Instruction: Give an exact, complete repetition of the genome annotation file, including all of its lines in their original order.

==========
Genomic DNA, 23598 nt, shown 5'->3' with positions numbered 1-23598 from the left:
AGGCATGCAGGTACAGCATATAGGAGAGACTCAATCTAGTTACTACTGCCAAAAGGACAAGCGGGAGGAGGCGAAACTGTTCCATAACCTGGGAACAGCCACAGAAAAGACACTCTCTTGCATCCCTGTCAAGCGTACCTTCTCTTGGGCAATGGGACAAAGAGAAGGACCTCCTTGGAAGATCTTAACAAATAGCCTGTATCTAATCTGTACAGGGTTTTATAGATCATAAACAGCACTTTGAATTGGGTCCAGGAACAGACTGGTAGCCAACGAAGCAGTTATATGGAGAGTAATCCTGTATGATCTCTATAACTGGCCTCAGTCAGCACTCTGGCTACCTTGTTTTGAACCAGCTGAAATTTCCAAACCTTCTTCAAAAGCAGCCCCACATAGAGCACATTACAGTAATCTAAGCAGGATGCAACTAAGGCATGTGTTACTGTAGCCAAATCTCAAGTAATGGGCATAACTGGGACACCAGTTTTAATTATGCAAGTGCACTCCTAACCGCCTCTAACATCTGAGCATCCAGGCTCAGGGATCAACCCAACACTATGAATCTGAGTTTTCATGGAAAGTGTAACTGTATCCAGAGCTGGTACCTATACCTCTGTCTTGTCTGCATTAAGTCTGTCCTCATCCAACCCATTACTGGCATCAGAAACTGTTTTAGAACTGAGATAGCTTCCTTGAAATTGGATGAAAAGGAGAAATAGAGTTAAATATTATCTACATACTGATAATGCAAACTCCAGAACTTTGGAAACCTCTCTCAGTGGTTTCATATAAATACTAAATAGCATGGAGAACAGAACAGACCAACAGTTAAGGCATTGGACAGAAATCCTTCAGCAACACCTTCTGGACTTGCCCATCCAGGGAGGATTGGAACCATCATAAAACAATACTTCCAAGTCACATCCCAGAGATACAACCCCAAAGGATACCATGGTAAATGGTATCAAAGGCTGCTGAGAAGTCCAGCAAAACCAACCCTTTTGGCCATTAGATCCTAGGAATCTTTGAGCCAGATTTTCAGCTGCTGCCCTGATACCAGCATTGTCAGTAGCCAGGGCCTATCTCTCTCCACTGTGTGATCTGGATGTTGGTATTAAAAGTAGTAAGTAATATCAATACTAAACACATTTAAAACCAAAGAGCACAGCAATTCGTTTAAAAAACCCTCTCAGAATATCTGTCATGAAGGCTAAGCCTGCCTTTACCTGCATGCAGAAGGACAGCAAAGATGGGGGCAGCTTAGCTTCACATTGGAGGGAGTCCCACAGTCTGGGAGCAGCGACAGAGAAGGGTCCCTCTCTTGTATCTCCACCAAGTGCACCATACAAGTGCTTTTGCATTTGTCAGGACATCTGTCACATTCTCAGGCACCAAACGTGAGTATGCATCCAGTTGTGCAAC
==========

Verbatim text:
Genomic DNA, 23598 nt, shown 5'->3' with positions numbered 1-23598 from the left:
AGGCATGCAGGTACAGCATATAGGAGAGACTCAATCTAGTTACTACTGCCAAAAGGACAAGCGGGAGGAGGCGAAACTGTTCCATAACCTGGGAACAGCCACAGAAAAGACACTCTCTTGCATCCCTGTCAAGCGTACCTTCTCTTGGGCAATGGGACAAAGAGAAGGACCTCCTTGGAAGATCTTAACAAATAGCCTGTATCTAATCTGTACAGGGTTTTATAGATCATAAACAGCACTTTGAATTGGGTCCAGGAACAGACTGGTAGCCAACGAAGCAGTTATATGGAGAGTAATCCTGTATGATCTCTATAACTGGCCTCAGTCAGCACTCTGGCTACCTTGTTTTGAACCAGCTGAAATTTCCAAACCTTCTTCAAAAGCAGCCCCACATAGAGCACATTACAGTAATCTAAGCAGGATGCAACTAAGGCATGTGTTACTGTAGCCAAATCTCAAGTAATGGGCATAACTGGGACACCAGTTTTAATTATGCAAGTGCACTCCTAACCGCCTCTAACATCTGAGCATCCAGGCTCAGGGATCAACCCAACACTATGAATCTGAGTTTTCATGGAAAGTGTAACTGTATCCAGAGCTGGTACCTATACCTCTGTCTTGTCTGCATTAAGTCTGTCCTCATCCAACCCATTACTGGCATCAGAAACTGTTTTAGAACTGAGATAGCTTCCTTGAAATTGGATGAAAAGGAGAAATAGAGTTAAATATTATCTACATACTGATAATGCAAACTCCAGAACTTTGGAAACCTCTCTCAGTGGTTTCATATAAATACTAAATAGCATGGAGAACAGAACAGACCAACAGTTAAGGCATTGGACAGAAATCCTTCAGCAACACCTTCTGGACTTGCCCATCCAGGGAGGATTGGAACCATCATAAAACAATACTTCCAAGTCACATCCCAGAGATACAACCCCAAAGGATACCATGGTAAATGGTATCAAAGGCTGCTGAGAAGTCCAGCAAAACCAACCCTTTTGGCCATTAGATCCTAGGAATCTTTGAGCCAGATTTTCAGCTGCTGCCCTGATACCAGCATTGTCAGTAGCCAGGGCCTATCTCTCTCCACTGTGTGATCTGGATGTTGGTATTAAAAGTAGTAAGTAATATCAATACTAAACACATTTAAAACCAAAGAGCACAGCAATTCGTTTAAAAAACCCTCTCAGAATATCTGTCATGAAGGCTAAGCCTGCCTTTACCTGCATGCAGAAGGACAGCAAAGATGGGGGCAGCTTAGCTTCACATTGGAGGGAGTCCCACAGTCTGGGAGCAGCGACAGAGAAGGGTCCCTCTCTTGTATCTCCACCAAGTGCACCATACAAGTGCTTTTGCATTTGTCAGGACATCTGTCACATTCTCAGGCACCAAACGTGAGTATGCATCCAGTTGTGCAAC